As for RL, I wish I had an answer for that. I have frustrating days when I put aside my plans because more pressing issues appear out of nowhere. Maybe that’s why I keep trying to practise equanimity, hoping someday to achieve that state!

    Liked by 1 person

    • 27 September, 2015 6:28 pm

      Actually, I’m probably ridding myself of a small bit of my ‘frustration’ and connecting by posting comments and replies on other people’s blogs, like I do with yours. Maybe this will have to be the height of my great ‘writing career’ in this life.

      I feel that successful prolific writers actually have to be almost selfish – and/or to be lucky enough to have/pay someone else to do all their chores and to cook their meals. As well as having boundless energy of course!

      Like

  3. 24 September, 2015 7:38 pm

    I just LOVE the idea of blogging and having one’s own blog site….. (I so enjoy reading yours, Marsha) Problem is, I would be SO unprolific and so irregular (when I say ‘irregular’ I’m meaning more like months rather than weeks – more like only twice a year if lucky). I love reading and writing and going on forums, but – frustratingly! – my health isn’t always brilliant and I can get easily mentally-fatigued (yes, just getting through an ordinary day, would you believe it!) and need – or, should be having – around nine to ten hours sleep. Also, there’s that bo-o-oring – well, scary actualy – little thing known as RL (Real LIfe)…..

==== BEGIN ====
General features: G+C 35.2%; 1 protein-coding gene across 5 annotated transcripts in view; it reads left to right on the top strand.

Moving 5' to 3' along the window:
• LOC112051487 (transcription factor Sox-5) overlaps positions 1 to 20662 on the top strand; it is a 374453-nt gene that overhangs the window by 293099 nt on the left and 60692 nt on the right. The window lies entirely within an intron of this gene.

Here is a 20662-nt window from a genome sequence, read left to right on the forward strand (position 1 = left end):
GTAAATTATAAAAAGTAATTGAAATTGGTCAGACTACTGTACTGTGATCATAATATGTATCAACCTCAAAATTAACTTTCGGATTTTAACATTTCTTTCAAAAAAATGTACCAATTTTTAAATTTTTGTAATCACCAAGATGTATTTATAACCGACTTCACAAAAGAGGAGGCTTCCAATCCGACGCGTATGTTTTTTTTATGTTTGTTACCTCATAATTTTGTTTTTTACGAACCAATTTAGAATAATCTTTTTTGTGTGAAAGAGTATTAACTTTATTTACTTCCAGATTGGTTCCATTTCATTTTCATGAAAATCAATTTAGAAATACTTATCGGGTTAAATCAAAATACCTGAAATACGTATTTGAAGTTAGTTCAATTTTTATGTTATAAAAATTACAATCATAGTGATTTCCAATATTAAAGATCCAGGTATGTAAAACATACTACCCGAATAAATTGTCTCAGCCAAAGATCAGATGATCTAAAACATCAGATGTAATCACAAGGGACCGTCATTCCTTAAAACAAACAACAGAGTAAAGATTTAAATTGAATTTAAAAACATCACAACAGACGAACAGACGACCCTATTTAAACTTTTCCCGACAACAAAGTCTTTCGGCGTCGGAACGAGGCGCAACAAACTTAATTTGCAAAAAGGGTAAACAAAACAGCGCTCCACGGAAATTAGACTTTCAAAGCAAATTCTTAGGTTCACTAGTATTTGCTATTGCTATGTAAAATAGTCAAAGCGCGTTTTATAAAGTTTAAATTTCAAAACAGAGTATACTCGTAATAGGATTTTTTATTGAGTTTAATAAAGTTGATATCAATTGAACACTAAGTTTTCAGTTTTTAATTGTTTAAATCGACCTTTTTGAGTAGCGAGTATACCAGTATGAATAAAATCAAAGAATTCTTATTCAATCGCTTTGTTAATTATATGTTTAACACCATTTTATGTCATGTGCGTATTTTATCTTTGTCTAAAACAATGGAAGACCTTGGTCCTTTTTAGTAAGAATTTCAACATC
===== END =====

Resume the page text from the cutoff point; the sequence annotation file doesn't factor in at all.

I guess the only time I’ll be able to guilt-free-ly ‘drift and dream’ will be in the next life.
    Meanwhile there’s all those dreary chores that must be done, with recovery-time needed between each one (talk about ‘living on borrowed time’!).
    Consequently, I’m often behind, having not left enough time to fit things in, so there’s always those same old dreary annoying chores still needing to be done.

    When all I want to do is read and write, drift and dream, blog and blog and blog and blog…..and play.

    You are amazing, the way you manage to achieve SO much, Marsha! What IS the secret, I wonder….. maybe you are simply blessed with abundant natural energy, don’t need a lot of sleep, get out of bed easily, and RL is no big scary deal for you.

    I just cannot imagine that – in today’s world – an output of one blog a year – or a few comments in a forum – would ever get me anywhere much. Meanwhile, I just dream on…..

    Like